savanna elephant

A $7 million, comprehensive census of African elephants has found that the population decreased by nearly a third between 2007 and 2014.

The Great Elephant Census was conducted over three years, and set out to effectively count every savanna elephant in 18 countries in Africa, accounting for 93 percent of the savanna elephants in those countries. The conclusion — that the population declined by 144,000 animals in just seven years — is sobering.

The results were published in the journal PeerJ.

“If we can’t protect the world’s largest land mammal, the prognosis for wildlife conservation is bleak,” says Mike Chase, the lead scientist on the project and the founder of an elephant conservation group based in Botswana called Elephants Without Borders.

African Elephant Population Declines By 30 Percent

Photo: Elephants Without Borders

The African Elephant

General Info-
African elephants are distinguished from Asian elephants in several ways, the most noticeable being their much larger ears. Also, the African elephant is typically larger than the Asian elephant and has a concave back. In Asian elephants, only males have tusks, but both males and females of African elephants have tusks and are usually less hairy than their Asian cousins. African elephants have traditionally been classified as a single species comprising two distinct subspecies, namely the savanna elephant (Loxodonta africana africana) and the forest elephant (Loxodonta africana cyclotis). Loxodonta africana refers specifically to the savanna elephant, the largest of all elephants. It is the largest land animal, with males standing 10 feet (3.2 metres) to 13 feet (4 metres) at the shoulder and weighing 7,7000 pounds (3,500 kilograms) up to a reported 26,000 pounds(12,000 kilograms). The female is smaller, standing about 9.8 feet (3 metres)  at the shoulder. Most often, savanna elephants are found in open grasslands, marshes, and lakeshores. They range over much of the savanna zone south of the Sahara.  The forest elephant (Loxodonta cyclotis), is usually smaller and rounder, and its tusks thinner and straighter compared with the savanna elephant. The forest elephant can weigh up to 9,900 pounds (4,500 kilograms) and stand about 10 feet (3 metres) tall. Much less is known about these animals than their savanna cousins, because environmental and political obstacles make them difficult to study. Normally, they inhabit the dense African rain forests of central and western Africa, although occasionally they roam the edges of forests, thus overlapping the savanna elephant home ranges and hybridizing.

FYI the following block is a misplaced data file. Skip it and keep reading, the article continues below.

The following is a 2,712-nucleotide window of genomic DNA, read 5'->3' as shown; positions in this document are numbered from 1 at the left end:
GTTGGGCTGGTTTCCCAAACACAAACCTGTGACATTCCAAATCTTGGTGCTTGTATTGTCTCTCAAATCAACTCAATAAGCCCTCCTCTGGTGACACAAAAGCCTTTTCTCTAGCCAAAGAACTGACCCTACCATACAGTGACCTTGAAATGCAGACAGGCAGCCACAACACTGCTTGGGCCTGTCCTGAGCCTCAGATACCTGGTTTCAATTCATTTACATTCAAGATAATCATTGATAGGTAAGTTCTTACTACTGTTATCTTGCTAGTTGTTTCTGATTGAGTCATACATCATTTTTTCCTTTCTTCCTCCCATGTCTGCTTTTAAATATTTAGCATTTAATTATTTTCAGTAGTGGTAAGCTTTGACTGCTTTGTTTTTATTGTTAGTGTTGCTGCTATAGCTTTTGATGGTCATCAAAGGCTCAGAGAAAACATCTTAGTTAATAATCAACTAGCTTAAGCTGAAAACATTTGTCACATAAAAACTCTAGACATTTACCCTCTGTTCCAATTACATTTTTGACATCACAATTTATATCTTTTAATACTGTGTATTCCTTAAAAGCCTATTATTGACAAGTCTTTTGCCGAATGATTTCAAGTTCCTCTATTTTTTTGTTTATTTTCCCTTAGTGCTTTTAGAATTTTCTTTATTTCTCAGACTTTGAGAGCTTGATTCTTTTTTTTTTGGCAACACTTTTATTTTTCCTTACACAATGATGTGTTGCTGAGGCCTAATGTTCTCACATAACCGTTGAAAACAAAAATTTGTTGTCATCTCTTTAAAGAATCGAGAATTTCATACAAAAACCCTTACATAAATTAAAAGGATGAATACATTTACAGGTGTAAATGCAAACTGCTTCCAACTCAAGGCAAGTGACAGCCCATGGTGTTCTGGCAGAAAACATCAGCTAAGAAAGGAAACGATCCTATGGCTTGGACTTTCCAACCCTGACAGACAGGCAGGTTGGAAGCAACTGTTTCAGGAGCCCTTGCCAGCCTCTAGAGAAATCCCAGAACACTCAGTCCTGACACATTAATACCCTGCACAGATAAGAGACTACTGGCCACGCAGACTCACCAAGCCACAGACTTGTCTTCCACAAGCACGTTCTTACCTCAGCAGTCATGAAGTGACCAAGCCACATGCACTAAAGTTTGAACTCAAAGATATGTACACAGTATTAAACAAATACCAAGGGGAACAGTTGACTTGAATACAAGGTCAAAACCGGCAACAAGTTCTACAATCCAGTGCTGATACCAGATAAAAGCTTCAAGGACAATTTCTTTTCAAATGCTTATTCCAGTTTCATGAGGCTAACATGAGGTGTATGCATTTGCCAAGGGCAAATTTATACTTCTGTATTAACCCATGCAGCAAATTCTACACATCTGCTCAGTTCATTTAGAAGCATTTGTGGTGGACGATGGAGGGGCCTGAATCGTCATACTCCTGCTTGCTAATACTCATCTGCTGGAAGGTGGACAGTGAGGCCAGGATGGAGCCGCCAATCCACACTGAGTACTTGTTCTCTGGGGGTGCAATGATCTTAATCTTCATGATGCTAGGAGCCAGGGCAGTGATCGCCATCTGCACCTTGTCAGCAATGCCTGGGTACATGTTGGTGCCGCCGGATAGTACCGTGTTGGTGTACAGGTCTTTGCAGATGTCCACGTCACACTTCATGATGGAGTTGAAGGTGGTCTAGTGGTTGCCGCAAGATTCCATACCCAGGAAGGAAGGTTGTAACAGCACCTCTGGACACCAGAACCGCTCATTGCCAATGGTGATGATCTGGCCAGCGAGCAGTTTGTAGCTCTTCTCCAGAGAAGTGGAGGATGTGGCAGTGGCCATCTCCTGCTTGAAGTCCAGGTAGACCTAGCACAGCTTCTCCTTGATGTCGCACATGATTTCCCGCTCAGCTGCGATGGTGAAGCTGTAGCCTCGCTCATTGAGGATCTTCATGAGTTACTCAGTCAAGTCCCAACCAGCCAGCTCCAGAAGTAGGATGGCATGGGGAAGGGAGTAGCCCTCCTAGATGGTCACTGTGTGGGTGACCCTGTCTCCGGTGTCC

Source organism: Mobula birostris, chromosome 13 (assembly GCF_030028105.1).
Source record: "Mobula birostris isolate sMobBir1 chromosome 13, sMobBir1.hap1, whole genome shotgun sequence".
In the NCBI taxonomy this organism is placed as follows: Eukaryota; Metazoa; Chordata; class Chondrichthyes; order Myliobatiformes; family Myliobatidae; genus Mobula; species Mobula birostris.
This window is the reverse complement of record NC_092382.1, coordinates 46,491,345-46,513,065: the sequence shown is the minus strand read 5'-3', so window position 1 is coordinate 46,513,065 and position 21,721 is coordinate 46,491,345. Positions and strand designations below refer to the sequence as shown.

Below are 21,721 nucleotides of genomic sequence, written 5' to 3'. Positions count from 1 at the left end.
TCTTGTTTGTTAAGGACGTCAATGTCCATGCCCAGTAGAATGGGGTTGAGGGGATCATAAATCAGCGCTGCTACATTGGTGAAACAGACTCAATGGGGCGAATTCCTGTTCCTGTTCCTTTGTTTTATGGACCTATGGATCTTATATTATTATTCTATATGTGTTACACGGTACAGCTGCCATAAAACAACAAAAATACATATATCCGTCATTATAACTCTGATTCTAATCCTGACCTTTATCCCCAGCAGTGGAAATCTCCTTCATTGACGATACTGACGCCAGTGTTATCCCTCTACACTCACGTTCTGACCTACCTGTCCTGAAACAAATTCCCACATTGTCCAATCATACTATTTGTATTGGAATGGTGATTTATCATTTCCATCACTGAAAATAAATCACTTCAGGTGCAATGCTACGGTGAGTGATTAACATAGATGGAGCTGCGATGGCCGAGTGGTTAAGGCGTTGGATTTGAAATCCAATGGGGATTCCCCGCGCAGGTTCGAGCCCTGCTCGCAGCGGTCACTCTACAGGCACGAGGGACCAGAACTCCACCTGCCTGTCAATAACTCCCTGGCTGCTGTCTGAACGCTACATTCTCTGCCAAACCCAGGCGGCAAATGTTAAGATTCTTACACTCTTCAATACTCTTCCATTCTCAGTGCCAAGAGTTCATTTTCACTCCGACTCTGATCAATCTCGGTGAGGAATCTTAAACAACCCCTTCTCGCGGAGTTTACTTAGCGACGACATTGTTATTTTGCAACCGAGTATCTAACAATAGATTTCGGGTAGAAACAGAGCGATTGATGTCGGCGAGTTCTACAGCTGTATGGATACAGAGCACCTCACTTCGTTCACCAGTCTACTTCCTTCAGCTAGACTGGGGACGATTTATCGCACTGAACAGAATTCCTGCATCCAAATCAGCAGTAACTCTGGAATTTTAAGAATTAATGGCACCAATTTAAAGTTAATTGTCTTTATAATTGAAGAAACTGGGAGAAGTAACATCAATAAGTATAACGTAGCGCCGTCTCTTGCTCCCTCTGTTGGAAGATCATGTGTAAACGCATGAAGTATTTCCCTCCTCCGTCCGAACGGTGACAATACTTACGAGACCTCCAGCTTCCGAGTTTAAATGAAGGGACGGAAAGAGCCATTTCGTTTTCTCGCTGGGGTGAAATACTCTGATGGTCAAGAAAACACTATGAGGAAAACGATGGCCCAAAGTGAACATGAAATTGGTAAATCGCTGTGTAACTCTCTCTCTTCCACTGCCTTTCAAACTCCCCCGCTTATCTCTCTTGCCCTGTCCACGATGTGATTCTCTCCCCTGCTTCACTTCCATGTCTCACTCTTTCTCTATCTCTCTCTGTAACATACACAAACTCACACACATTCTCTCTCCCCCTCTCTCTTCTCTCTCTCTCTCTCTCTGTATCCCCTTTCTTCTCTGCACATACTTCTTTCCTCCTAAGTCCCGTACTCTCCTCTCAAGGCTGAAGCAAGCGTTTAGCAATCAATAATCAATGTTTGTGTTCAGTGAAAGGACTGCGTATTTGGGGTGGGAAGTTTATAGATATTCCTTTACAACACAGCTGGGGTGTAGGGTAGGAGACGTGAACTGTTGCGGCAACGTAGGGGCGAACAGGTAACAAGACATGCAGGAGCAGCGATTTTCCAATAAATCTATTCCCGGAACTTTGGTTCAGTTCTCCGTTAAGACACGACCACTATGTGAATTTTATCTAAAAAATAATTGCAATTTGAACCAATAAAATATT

50 to 60 years generally.

Conservation Status-
Making a recovery since more efforts to protect them and their ivory were made.

Neymar and Gisele Bündchen tackle deadly illegal trade in wildlife

Barcelona star Neymar has teamed up with Brazilian fashion model and actress Gisele Bündchen in a bid to tackle the deadly illegal trade in wildlife.

The Brazilian international will involve children from his Neymar Jr. Project Institute in the United Nations campaign.

“When my friend Gisele told me about the Wild For Life campaign to protect so many endangered animals, I had to act,” Neymar Jr. said.

“Football unites us all in a common goal. Winning as part of a team. We need to think of ourselves as global citizens, one great team that can win against the greed and ignorance that is allowing wildlife crime to flourish.”

The illegal trade in wildlife is a global problem that threatens species including elephants, rhinos, and tigers to pangolins, sea turtles, and rosewood.

Poaching has driven a 30 per cent decrease in African savanna elephants in the last four years, while three rhinos are killed every day.

Profits from the illegal wildlife trade often go into the pockets of international criminal networks, threatening peace and security, and damaging the livelihoods of local communities who depend on tourism.  

Neymar, therefore, wanted to add his name to the #WildforLife campaign, aims to mobilise millions of people to make commitments and take action to end the illegal trade.